Japan Earthquake and Nuclear Situation and Information

15 03 2011

The following was sent to me from a friend in the nuclear business in Japan.

I don’t want to make light of the situation but CNN and others can sometimes put only the worse on the air and often don’t check out their sources. Fear sells news just like last night on Indian TV they showed the images of a mushroom cloud when they reported on the story. Nuclear reactors need to be handled an operated very carefully….radiation is not something to fool around with but they are not nuclear bombs!

A little background:

There are 2 reactor sites that are involved both belonging to and operated by Tokyo Electric (TEPCO). They are Fukushima Daiichi (meaning Fukushima #1,) and Fukushima Daini (meaning Fukushima #2). Fukushima #1 has 6 reactors and Fukushima #2 has 4 reactors. The oldest Fukushima #1 Unit 1 (F1-1) started in 1971. The newest is Fukushima #2 Unit 4 which started in 1987. They are all Boiling Water (BWR) type reactors which are in operation throughput the world. The were supplied by a combination of GE, Toshiba and Hitachi. These sites are about 250KM (~150 miles) northeast of Tokyo.

At the time of the earthquake 7 of the 10 reactors were operating; 3 were already shutdown for annual maintenance and inspection. All the operating reactors shutdown automatically as a result of the earthquake. However even though the reactors are shut down i.e there is no more nuclear reaction taking place, there is tremendous heat still being generated by the nuclear core so called “decay heat” you may hear referred to in the press reports. Because of this heat the core needs to be continuously cooled which requires water but also pumps which in turn requires power (electricity). Power for these cooling systems is generally provided by off-site sources when the reactor is not running but in an event like an earthquake this “Off-site” power may not be available which is the case for the F1 plant. The F2 plant does have offsite power so cooling has been OK. In case there is no power like at F1 there are emergency diesel generators which are suppose to start and provide that power. These did not start for as yet an unexplained reason. So without power the cooling systems didn’t work. Without cooling the temperature in the core rises and so does the temperature inside the primary (reactor) containment. The containment is a concrete structure that surrounds the reactor and core to protect it and isolate it from the surroundings. It is one of the many barriers to prevent radiation release. I’ve attached diagram that may help you understand the configuration. Two things happen when the core temperature rises; the temperature inside the reactor containment also rises causing the pressure inside to increase and the water that covers the core may boil away exposing the nuclear fuel. The containment has certain pressure limits so if the the preasure gets too high the containment must be “vented” which is what they did. This releases very small amounts of radiation to the atmosphere. If the nuclear core gets uncovered the temperature will quickly rise and the fuel could be damaged or even melt. This releases much more radiation into the primary containment. As long as the containment is OK the radiation will be contained.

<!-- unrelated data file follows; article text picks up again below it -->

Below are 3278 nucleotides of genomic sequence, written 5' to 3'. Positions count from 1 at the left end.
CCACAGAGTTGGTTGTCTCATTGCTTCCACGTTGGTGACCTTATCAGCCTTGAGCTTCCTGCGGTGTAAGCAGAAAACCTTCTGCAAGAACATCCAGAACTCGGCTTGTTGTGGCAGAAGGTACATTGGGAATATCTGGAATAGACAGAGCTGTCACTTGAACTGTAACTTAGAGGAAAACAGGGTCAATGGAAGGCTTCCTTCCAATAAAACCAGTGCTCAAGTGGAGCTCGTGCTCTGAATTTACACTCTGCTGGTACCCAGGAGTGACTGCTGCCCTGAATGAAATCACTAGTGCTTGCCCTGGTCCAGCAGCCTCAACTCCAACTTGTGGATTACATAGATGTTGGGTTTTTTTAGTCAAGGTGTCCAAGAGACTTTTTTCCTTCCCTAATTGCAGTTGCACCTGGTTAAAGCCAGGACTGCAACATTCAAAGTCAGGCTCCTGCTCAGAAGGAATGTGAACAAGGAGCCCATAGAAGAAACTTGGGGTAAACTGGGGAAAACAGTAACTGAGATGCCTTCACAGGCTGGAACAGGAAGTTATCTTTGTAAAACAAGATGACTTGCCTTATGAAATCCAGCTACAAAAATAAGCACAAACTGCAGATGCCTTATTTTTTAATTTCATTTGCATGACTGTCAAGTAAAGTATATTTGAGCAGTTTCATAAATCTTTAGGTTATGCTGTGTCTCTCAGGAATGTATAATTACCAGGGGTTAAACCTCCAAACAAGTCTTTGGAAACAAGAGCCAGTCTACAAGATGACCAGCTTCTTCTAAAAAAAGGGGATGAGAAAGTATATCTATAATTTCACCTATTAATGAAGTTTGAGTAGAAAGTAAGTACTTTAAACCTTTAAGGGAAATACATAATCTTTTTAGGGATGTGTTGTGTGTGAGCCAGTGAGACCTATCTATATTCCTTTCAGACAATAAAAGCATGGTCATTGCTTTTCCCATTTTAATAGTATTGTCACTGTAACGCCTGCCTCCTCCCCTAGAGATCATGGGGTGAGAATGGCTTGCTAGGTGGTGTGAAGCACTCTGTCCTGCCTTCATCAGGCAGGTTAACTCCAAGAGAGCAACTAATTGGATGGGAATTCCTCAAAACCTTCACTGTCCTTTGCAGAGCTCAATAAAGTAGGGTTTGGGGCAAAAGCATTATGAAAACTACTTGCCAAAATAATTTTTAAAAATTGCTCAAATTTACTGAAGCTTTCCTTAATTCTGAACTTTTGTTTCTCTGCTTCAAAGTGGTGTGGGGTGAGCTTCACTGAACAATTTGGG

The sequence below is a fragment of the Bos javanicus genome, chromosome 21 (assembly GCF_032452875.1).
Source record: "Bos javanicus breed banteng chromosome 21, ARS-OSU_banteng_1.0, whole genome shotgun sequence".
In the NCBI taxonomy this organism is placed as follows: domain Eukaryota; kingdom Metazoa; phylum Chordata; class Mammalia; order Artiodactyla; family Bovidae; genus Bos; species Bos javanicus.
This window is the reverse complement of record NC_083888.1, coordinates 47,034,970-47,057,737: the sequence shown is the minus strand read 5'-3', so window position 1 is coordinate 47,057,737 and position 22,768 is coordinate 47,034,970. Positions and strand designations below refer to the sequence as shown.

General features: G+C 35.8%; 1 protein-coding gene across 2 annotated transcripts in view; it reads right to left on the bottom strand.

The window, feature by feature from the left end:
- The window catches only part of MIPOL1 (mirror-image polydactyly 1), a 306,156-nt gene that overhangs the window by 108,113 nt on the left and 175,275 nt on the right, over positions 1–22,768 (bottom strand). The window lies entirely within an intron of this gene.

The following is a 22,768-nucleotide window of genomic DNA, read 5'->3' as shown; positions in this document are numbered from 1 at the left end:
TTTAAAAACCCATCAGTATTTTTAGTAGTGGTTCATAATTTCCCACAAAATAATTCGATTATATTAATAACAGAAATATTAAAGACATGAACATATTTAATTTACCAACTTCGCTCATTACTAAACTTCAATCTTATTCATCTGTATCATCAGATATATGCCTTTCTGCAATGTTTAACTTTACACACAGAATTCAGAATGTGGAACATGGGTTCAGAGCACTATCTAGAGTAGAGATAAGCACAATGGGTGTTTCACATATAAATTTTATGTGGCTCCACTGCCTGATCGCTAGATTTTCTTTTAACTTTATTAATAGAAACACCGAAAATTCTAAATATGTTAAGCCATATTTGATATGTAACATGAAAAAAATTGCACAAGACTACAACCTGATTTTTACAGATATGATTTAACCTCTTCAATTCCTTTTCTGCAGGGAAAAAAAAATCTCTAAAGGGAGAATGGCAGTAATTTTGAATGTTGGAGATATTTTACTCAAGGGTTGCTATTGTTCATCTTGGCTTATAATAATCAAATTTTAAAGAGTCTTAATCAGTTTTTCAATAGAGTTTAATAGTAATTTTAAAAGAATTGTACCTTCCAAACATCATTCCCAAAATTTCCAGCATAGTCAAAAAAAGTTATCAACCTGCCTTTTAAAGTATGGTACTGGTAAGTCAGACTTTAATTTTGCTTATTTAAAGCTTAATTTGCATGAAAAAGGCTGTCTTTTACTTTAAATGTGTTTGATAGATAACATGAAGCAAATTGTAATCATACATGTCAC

So the situation as best I know from all the emails I have received is the following:

F1 Unit 1 did not have cooling for a long period of time and the core was most likely uncovered to some extent. They have now been able to inject sea water into the core and the water level has been restored. There was an explosion (not nuclear) on this unit that damaged the outer building….not the primary containment. This was most likely from Hydrogen gas that was generated when the core was uncovered. The attached diagram shows the portion of the buildng that was damaged. An 20KM area around the plant has been evacuated.

F1 Unit 3. This unit also had cooling problems and there may have been some core unvovered. Sea water has also been injected and water level has been restored.

As far as I know the other 8 units are OK with adequate cooling.

The most important thing that needs to be maintained is cooling and the primary containment integrity. Cooling will keep the core intact and minimize any radiation release and the containment is needed to keep the releases inside and away from the environment. From the latest reports it looks like things have stabilized for the moment.

Obviously this is not a good situation. However these plants are designed to provide many levels of safety systems in case there are multiple failures which looks like the case here and emergency plans are in place to protect the public. One such measure was to evacuate within the 20KM radius. While I can’t predict what will happned next I do feel confident that this will eventually be controlled and the threat to the public eliminated.

Hope this wasn’t too technical and helps you better understand the situation. I’d be happy to try to answer any questions you have. Feel free to pass this on to others.




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